I’ve been looking for truth at the cost of living,
I’ve been afraid of what’s before mine eyes.
Every answer found begs[14] another question;
The further you go, the less you know
The less I know.

So much for the introspection; there’s no point in writing a blog to satisfy your own whimsy[15] because nobody will read it. So, I offer you a bit of Japanese wisdom1. The diagram should be pretty[16] self-explanatory. May you find your Ikigai – I’m still looking.

[1] wisdomknowledge derived from experience, sagacity, insight

[2] to pass on – convey, transmit

[3] remitspecified purpose

[4] rathersomewhat, surprisingly

[5] albeiteven though

[6] naïvely – ingenuously, innocently

[7] room – (in this case) possibility

[8] awewonder, astonishment

[9] laughterlaughing, hilarity, humour

[10] sure – (in this case) admittedly

[11] that – (in this case) so, very

[12] to lead (lead-led-led) – take, guide

[13] Five-O – 50

[14] to beg – (in this case) provoke, elicit

[15] whimsy – whim, caprice

[16] prettyreasonably

The Nobel Prize for Lyrics

The Nobel Prize for Lyrics

With Bob Dylan winning the Nobel Prize for Literature it is now apparently OK to consider adult-oriented music as poetry. In any case some lyrics[1] do touch us all however sophisticated we may claim to be[2]. The best lyrics – and dare I say[3] the best poems – are sufficiently ambiguous and suggestive for us to project our own feelings and experiences – in this case for me a sense of wasted opportunities in life despite one’s best efforts – onto them. Here’s one of my favourite songs: R.E.M’s ‘Country Feedback’, an appropriate song for a cold, wet evening like today’s.

Photo credit: Dr.Conati Roberto De Martino

Country Feedback

It’s the poison[4] that in measures[5] brings illuminating vision;
It’s the knowing[6] with a wink[7] that we expect in Southern women;
It’s the wolf that knows which root[8] to dig[9] to save itself;
It’s the octopus[10] that crawled back[11] to the sea.
Instinct. Gut feeling[12]… feelings.[13]

This flower is scorched[14], this film is on
On a maddening[15] loop[16], these clothes
These clothes don’t fit us right[17]
And I’m to blame[18].
It’s all the same[19],
It’s all the same.

You come to me with a bone[20] in your hand,
You come to me with your hair curled tight[21],
You come to me with positions[22].

You come to me with excuses,
Ducked out in a row[23].
You wear me out[24],
You wear me out.

We’ve been through fake-a-breakdown[25]
Self-hurt[26], plastics, collections
Self-help, self-pain
EST[27], psychics[28], fuck all[29].

I was central, I had control,
I lost my head.
I need this, I need this.

A paperweight[30], junk garage[31],
Winter rain[32], a honey pot[33].
Crazy[34], all the lovers have been tagged[35].

A hotline[36], a wanted ad[37],
It’s crazy what you could’ve had[38].

It’s crazy what you could’ve had,
It’s crazy what you could’ve had.
I need this, I need this.


[1] lyrics – the words of a song

[2] may claim to be – might think we are

[3] dare I say – is it too audacious to suggest also that…?

[4] poisonvenom, toxin

[5] in measures – in reduced quantities

[6] knowing – understanding, intuition

[7] winkact of closing momentarily one eye as a gesture of complicity

[8] root – the part of a plant that is normally underground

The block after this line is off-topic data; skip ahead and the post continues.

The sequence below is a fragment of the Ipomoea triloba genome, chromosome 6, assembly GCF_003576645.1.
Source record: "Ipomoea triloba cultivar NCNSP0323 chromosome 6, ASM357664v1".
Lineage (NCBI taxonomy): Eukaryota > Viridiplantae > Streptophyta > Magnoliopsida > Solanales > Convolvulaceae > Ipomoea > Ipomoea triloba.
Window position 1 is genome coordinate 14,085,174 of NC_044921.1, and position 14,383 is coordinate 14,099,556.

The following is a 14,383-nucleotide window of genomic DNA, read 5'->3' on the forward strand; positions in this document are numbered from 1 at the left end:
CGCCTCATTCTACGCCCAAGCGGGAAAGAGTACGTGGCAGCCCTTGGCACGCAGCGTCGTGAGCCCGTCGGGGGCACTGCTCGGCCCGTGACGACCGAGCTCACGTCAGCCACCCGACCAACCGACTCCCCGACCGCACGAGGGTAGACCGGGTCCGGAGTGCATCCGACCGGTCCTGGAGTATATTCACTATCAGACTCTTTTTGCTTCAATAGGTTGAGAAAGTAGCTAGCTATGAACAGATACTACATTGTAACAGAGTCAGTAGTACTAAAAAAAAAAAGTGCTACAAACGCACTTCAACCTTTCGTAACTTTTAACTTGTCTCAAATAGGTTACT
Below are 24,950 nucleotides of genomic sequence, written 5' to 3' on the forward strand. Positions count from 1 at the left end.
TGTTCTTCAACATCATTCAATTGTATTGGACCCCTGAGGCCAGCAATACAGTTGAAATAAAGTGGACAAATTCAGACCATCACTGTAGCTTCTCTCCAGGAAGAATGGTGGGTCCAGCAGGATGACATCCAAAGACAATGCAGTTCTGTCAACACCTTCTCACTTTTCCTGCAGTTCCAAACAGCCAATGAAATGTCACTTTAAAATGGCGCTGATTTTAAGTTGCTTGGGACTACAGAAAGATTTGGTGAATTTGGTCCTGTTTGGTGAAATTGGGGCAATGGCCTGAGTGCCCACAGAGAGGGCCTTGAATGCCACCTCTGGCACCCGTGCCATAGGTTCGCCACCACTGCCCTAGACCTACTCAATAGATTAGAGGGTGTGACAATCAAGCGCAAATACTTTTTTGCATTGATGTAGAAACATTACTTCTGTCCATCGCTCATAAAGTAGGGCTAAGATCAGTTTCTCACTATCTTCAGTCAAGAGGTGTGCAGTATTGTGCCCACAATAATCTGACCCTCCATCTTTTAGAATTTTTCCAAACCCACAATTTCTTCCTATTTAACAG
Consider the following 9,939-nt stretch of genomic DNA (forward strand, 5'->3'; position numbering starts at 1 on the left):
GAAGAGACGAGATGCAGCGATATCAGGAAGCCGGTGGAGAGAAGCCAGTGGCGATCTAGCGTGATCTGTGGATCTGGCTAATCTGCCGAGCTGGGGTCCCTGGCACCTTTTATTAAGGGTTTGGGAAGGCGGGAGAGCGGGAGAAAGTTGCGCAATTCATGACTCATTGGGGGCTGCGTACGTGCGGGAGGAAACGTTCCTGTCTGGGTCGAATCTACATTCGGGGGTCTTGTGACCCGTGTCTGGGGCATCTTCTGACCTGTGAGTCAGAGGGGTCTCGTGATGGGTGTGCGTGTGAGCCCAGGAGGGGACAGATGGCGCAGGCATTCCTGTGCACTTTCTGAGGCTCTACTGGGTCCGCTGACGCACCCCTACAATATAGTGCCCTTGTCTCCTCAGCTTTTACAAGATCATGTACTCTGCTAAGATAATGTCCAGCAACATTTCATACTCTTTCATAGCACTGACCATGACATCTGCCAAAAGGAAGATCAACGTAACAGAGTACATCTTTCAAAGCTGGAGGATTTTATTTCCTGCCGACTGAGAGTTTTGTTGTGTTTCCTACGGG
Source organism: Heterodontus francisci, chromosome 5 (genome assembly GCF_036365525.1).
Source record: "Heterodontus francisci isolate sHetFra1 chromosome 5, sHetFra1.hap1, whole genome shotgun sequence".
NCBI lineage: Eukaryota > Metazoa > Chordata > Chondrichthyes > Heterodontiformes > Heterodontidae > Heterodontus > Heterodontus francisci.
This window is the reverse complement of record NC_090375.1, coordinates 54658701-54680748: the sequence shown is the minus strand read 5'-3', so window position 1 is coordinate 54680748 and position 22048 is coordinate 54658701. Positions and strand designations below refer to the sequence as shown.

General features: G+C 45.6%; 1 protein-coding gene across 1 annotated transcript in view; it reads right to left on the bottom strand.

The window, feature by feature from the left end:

[9] to dig (dig-dug-dug) – excavate, expose

[10] octopusbig intelligent marine cephalopod mollusc that has eight legs

[11] to crawl back – return

[12] gut feeling – intuition

[13] these spoken lines in fact come from the R.E.M. song Chorus and the Ring (2001) but were added to the live version of Country Feedback

[14] scorched – superficially burned

[15] maddening – infuriating, very frustrating

[16] to be on a loop – be programmed to repeat itself again and again

[17] don’t fit us right – are not the correct size for us

[18] to blame – responsible, culpable

[19] it’s all the same – it makes no difference

[20] boneelement of skeletal/osseous material; perhaps a concession to keep sb. occupied (i.e. like a bone for a dog)

[21] curled tightheld firmly in place, in ringlets

[22] positionspostures, opinions, (possibly) sexual postures

[23] ducked out in a roworganized in a line/sequences like toy ducks at a shooting range (but with connotations of “to duck out” = evade responsibility)

[24] to wear sb. out (wear-wore-worn) – exhaust sb.

[25] to have been through fake-a-breakdown – have simulated a nervous breakdown (= mental collapse)

[26] self-hurt – self-harm, intentionally causing lesions to oneself (typically as a way to elicit compassion)

[27] ESTErhard Seminars Training, a system of self-improvement

[28] psychicmedium, clairvoyant, sb. who can supposedly contact the spirit world

[29] fuck all – (emphatic) absolutely nothing, there was no improvement

[30] paperweightheavy object used to stop pieces of paper from being dispersed; (metaphorically) sth. that focuses ideas and keeps you rational

[31] junk garage – garage used for storing possessions that you don’t use rather than for housing your car; (metaphorically) an accumulation of useless things

[32] winter rain – (pathetic fallacy) compounded problems. This is often misheard and reinterpeted as “a wedding ring”!

[33] honeypot – container for honey (= sweet substance produced by bees); (metaphorically) sth. that attracts avaricious people

[34] crazy – (in this case) it’s nonsensical and profoundly frustrating

[35] have been tagged – are under surveillance, (in this case) are under suspicion

[36] hotline – emergency telephone service such as the Samaritans

[37] wanted adsmall classified advertisement in a newspaper

[38] it’s crazy what you could have had – it’s devastating to think what might have been (= what you could have got from life)